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Are 1031 Exchanges New? Short History of Section 1031 of the Internal Revenue Code.

Section 1031 of the Internal Revenue Code, traces its origins back to 1921 and has undergone various changes over the years. Initially introduced in the Revenue Act of 1921 as Section 202(c), it allowed for tax-deferred like-kind exchanges, excluding certain property with readily realizable market value. Subsequent amendments, such as those in the Revenue Acts of 1924 and 1928, refined the provisions, culminating in the Board of Tax Appeals' approval of modern tax-deferred exchanges with Qualified Intermediaries, like 1031 Pros, in 1935.


An Amendment to the Federal Tax Code in 1954 transitioned the reference from Section 112(b)(1) to Section 1031 of the Internal Revenue Code, establishing the contemporary definition and framework for tax-deferred like-kind exchanges. This amendment set the foundation for the structure of such investment real estate transactions as we see today.


The tax court cases, notably including an appellate decision from the 9th Circuit Court of Appeals following the renowned Starker family's tax-deferred like-kind exchange transactions, brought about a profound transformation in the industry. Originating from two delayed exchanges where T.J. Starker and his son Bruce sold timberland to Crown Zellerback, Inc., the litigation challenged the Internal Revenue Service's disallowance of the arrangement, arguing against its qualification for non-recognition treatment. These pivotal decisions established the precedent for contemporary non-simultaneous, delayed tax-deferred like-kind exchanges, showcasing to investors that such investment real estate transactions could indeed qualify for non-recognition treatment, thereby granting sellers greater flexibility in structuring their exchanges. The Starker court case is why you’ll often hear the 1031 exchange being referred to as a Starker Exchange. Some qualified intermediaries actually use the name Starker in their company name, such as Starker Services.


The Tax Reform Act of 1986 played a pivotal role in the amount of tax-deferred like-kind exchange transactions taking place in the market today. By eliminating preferential capital gain treatment and subjecting all gains to ordinary income tax rates, enacting "passive loss" and "at-risk" rules, and replacing accelerated depreciation methods with straight-line depreciation over 39 years for commercial properties and 27.5 years for residential properties, the act significantly curtailed the tax advantages associated with real estate ownership. Consequently, it propelled tax-deferred like-kind exchanges into the spotlight as one of the handful remaining income tax benefits available to real estate investors.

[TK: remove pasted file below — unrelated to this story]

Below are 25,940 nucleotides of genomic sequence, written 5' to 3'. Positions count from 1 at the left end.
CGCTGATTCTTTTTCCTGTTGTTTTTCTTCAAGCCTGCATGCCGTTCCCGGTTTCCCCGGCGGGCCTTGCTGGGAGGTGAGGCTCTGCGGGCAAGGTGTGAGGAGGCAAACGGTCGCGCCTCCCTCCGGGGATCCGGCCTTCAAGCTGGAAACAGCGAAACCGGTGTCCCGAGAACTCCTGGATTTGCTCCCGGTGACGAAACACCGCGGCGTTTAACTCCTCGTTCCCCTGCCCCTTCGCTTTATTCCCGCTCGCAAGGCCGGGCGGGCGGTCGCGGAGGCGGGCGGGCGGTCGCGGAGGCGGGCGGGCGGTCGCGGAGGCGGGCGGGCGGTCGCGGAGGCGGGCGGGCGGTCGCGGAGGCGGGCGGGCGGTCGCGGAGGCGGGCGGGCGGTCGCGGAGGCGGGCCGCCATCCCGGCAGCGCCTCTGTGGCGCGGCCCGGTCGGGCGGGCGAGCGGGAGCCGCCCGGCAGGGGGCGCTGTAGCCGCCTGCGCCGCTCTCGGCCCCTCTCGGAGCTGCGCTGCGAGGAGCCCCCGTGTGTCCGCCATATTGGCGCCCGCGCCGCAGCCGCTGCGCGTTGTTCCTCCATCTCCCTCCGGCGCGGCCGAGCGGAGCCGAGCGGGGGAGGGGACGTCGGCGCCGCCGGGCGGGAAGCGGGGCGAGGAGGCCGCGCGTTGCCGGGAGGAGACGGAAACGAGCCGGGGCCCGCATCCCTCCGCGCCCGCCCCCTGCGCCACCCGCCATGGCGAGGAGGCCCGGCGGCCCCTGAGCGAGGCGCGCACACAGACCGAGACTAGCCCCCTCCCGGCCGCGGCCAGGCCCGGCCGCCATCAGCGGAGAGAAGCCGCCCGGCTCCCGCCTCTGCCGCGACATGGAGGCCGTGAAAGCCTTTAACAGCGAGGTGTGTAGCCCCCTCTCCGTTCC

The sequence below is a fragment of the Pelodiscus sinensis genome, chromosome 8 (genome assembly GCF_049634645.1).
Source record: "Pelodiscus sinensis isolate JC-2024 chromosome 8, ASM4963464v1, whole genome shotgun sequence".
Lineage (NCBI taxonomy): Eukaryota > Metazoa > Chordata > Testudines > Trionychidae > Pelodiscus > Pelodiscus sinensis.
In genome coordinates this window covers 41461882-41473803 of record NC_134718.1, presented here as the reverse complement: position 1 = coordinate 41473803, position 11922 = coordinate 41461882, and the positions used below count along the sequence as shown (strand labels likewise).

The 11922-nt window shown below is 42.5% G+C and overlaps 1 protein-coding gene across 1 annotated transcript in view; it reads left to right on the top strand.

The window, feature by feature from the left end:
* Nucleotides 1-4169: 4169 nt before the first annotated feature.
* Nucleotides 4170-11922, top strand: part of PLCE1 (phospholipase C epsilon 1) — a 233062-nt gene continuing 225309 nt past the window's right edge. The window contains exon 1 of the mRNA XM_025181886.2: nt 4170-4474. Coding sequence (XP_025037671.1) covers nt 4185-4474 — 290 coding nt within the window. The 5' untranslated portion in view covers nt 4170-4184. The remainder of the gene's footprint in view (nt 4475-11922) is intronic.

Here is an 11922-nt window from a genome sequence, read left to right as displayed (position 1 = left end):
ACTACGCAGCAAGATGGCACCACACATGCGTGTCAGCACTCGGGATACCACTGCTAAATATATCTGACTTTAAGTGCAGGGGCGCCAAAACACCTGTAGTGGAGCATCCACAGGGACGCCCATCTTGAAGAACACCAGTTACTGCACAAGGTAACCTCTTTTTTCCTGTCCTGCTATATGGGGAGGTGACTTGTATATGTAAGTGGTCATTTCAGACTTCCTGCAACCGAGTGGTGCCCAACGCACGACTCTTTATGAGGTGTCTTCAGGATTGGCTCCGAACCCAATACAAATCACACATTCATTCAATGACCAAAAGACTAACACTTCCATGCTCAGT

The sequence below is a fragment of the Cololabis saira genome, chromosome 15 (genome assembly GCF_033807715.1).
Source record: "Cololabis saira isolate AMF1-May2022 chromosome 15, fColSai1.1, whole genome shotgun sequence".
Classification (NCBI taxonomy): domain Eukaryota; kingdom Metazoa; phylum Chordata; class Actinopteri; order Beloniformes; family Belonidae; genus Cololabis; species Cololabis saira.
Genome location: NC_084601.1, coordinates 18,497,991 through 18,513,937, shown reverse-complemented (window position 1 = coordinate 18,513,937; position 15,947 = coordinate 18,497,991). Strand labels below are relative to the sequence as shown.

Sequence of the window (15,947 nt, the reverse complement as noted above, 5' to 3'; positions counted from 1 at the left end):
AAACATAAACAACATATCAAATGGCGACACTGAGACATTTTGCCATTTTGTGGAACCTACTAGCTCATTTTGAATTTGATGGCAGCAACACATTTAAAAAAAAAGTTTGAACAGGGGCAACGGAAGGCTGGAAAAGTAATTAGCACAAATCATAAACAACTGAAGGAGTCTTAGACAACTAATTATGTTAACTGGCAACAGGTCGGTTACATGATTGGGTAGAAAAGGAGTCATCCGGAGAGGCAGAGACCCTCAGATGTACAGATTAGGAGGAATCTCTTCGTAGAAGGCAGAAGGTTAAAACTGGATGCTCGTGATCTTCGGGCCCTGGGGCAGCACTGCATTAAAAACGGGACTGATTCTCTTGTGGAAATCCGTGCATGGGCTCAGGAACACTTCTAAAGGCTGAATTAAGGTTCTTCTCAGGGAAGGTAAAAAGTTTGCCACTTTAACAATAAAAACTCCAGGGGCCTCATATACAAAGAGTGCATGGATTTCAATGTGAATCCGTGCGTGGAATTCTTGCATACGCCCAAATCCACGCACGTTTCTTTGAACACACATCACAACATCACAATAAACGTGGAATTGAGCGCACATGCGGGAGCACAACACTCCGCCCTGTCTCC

The proposed rules and regulations for tax-deferred like-kind exchanges were issued by the Department of the Treasury, effective July 2, 1990. These proposed guidelines clarified various aspects, including the 45-calendar-day identification period, the 180-calendar-day exchange period, and safe harbor provisions addressing actual and constructive receipt issues. They also reaffirmed that partnership interests do not qualify as like-kind property and provided further clarity on related party rules.


Subsequently, the proposed rules were finalized and became effective on June 10, 1991, with only minor adjustments. These adjustments included further clarification and definition of terms such as "simultaneous exchange" and "improvement exchange," as well as criteria for disqualifying parties from serving as a Qualified Intermediary (Accommodator).


Despite attempts by certain members of Congress or even Presidents to significantly alter Section 1031 of the Internal Revenue Code, such as those made by the Tax Relief Act of 1997, no successful changes have been implemented to date. Various endeavors have been made over the years to amend portions of the 1031 Exchange code and regulations, but the real estate industry has successfully fought off any of those challenges.


The 1031 tax deferred exchange is arguably one of the best reasons to invest in real estate over any other investment. It truly provides investors the leverage to build their portfolios and can be utilized by small investors and large investors alike.


To learn more about how a 1031 exchange can help you grow your real estate portfolio visit www.my1031pros.com or call 916-212-6900 today. 


Talk with a live 1031 Pros account executive about how you can utilize a 1031 exchange to avoid taxes on your next investment real estate transaction.

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